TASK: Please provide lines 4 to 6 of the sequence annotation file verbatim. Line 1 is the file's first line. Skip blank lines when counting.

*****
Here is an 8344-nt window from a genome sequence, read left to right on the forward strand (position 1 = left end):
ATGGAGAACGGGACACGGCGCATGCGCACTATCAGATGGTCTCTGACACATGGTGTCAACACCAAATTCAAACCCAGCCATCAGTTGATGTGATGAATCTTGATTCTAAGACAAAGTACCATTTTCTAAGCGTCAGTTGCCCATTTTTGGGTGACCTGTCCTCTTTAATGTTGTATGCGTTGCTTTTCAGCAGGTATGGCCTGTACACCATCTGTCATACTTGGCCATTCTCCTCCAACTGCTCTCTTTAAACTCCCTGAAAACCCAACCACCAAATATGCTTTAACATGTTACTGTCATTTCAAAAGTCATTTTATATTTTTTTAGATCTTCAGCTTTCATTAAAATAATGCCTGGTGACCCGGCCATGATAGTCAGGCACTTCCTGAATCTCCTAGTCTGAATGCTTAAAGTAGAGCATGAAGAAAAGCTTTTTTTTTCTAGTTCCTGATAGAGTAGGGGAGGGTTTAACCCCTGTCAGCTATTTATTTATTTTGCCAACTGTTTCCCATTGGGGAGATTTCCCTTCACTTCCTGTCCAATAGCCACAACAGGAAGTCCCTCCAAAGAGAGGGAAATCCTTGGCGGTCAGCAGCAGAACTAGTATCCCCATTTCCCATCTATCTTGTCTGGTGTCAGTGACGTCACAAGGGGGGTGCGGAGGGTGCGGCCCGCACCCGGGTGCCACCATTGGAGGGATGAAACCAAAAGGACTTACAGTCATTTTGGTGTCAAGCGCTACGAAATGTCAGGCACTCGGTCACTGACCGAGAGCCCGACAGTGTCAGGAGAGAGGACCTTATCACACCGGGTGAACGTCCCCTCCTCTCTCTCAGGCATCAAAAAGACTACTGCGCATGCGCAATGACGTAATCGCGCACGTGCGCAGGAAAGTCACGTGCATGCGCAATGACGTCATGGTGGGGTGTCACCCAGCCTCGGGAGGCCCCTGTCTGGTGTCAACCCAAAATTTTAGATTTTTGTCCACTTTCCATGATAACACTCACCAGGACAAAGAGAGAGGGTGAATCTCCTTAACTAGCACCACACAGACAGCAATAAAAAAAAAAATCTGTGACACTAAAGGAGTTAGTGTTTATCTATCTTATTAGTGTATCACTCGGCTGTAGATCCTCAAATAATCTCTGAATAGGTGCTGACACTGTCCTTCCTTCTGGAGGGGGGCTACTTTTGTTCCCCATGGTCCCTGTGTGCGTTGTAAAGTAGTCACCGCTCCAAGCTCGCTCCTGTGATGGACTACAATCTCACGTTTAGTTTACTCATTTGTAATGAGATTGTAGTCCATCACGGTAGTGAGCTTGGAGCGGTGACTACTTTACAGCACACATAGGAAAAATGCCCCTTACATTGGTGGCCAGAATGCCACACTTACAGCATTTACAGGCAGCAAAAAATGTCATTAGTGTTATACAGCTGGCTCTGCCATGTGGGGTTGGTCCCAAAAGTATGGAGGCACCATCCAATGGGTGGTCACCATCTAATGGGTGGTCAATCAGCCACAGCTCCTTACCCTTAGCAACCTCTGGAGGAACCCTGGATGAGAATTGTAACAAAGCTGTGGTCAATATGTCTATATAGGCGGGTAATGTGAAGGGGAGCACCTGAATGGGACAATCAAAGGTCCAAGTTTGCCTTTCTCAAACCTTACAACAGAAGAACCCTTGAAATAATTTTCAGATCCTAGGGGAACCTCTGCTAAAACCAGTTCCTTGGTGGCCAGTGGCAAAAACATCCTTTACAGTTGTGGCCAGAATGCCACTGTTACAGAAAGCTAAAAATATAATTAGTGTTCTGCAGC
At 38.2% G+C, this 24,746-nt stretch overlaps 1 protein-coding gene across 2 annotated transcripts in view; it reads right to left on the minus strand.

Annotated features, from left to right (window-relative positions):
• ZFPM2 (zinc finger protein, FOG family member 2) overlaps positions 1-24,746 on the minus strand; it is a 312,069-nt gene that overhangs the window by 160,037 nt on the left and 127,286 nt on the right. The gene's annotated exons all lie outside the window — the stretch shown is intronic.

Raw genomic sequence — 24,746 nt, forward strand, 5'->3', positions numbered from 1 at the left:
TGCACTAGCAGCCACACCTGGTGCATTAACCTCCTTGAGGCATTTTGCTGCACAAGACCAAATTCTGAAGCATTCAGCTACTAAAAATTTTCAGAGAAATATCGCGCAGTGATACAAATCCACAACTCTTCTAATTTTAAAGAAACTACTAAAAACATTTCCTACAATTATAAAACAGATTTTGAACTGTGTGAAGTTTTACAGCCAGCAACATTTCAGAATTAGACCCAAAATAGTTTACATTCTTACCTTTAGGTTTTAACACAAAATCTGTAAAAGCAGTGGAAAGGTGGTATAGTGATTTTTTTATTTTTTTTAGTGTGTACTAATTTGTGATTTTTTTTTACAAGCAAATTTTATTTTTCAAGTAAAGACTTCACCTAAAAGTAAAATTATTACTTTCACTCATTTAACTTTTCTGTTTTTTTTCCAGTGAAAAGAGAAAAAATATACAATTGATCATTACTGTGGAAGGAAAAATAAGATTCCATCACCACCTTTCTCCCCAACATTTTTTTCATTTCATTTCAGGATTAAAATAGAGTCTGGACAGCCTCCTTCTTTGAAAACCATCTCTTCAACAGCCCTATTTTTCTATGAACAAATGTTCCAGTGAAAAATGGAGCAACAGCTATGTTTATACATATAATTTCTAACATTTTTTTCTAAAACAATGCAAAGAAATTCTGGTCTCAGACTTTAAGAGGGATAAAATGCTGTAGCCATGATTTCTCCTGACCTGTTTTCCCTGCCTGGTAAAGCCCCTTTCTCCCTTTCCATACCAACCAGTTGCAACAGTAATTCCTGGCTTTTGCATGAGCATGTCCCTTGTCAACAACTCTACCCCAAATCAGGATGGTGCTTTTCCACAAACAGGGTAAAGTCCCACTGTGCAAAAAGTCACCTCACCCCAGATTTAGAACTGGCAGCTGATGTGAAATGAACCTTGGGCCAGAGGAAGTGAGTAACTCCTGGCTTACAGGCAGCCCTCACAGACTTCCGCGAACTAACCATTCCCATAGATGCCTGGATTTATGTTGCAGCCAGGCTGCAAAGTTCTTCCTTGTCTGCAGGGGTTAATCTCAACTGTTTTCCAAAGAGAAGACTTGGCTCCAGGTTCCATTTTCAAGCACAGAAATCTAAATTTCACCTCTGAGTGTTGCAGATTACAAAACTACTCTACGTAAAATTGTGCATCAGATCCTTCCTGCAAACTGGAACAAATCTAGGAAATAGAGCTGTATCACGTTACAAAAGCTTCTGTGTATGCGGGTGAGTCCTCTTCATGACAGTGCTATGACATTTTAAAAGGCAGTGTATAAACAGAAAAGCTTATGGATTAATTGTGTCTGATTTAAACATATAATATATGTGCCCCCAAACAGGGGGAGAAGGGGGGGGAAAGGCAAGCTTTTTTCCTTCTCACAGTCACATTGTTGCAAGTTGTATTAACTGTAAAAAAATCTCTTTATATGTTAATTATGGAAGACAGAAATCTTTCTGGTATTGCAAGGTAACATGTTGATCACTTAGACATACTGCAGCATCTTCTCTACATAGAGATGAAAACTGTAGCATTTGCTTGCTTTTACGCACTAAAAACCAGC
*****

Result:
Annotated features, from left to right (window-relative positions):
• ZFPM2 (zinc finger protein, FOG family member 2) overlaps positions 1-24,746 on the minus strand; it is a 312,069-nt gene that overhangs the window by 160,037 nt on the left and 127,286 nt on the right. The gene's annotated exons all lie outside the window — the stretch shown is intronic.

Raw genomic sequence — 24,746 nt, forward strand, 5'->3', positions numbered from 1 at the left: